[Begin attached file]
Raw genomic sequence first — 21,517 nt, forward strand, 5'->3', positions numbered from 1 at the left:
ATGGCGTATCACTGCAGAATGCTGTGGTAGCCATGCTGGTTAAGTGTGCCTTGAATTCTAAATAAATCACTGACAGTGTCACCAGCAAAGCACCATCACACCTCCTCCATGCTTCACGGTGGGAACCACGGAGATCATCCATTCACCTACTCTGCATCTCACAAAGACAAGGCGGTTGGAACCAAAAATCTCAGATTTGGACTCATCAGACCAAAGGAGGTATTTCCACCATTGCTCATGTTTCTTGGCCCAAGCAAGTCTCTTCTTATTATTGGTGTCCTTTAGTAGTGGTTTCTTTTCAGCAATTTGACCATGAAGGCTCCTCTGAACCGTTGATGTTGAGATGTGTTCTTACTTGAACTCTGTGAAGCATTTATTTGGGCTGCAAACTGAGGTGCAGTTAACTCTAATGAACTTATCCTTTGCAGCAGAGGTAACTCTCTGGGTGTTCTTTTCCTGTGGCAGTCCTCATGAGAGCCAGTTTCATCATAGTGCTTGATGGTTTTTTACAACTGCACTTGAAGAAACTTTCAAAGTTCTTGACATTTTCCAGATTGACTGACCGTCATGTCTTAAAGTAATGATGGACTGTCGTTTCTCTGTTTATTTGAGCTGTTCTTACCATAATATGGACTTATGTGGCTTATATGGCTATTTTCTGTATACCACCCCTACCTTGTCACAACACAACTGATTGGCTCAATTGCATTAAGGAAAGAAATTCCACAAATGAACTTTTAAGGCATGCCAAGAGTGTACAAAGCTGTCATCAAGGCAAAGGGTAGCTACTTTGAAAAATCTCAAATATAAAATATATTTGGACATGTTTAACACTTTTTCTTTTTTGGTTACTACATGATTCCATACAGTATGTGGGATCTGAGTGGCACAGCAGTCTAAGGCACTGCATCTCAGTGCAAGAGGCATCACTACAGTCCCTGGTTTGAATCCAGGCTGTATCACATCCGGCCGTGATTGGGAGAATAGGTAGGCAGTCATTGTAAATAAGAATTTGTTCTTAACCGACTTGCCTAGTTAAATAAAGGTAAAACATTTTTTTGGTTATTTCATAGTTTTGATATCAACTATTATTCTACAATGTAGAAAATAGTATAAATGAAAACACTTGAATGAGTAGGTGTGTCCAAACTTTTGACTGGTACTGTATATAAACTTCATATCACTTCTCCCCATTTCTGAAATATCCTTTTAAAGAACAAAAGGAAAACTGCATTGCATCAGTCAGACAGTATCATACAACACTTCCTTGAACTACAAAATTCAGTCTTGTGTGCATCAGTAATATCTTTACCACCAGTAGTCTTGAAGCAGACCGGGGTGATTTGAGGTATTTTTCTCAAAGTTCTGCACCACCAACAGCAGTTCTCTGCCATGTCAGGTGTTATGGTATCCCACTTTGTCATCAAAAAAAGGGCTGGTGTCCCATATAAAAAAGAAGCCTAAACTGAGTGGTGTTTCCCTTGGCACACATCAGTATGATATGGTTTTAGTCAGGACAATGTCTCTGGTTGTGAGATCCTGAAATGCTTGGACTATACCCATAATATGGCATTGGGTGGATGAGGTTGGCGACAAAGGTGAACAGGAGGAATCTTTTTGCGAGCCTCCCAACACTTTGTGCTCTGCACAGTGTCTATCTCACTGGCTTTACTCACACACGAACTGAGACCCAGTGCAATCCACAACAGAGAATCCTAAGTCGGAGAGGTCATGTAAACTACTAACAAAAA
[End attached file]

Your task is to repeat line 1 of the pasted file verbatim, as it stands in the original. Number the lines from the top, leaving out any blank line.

Raw genomic sequence first — 21,517 nt, forward strand, 5'->3', positions numbered from 1 at the left: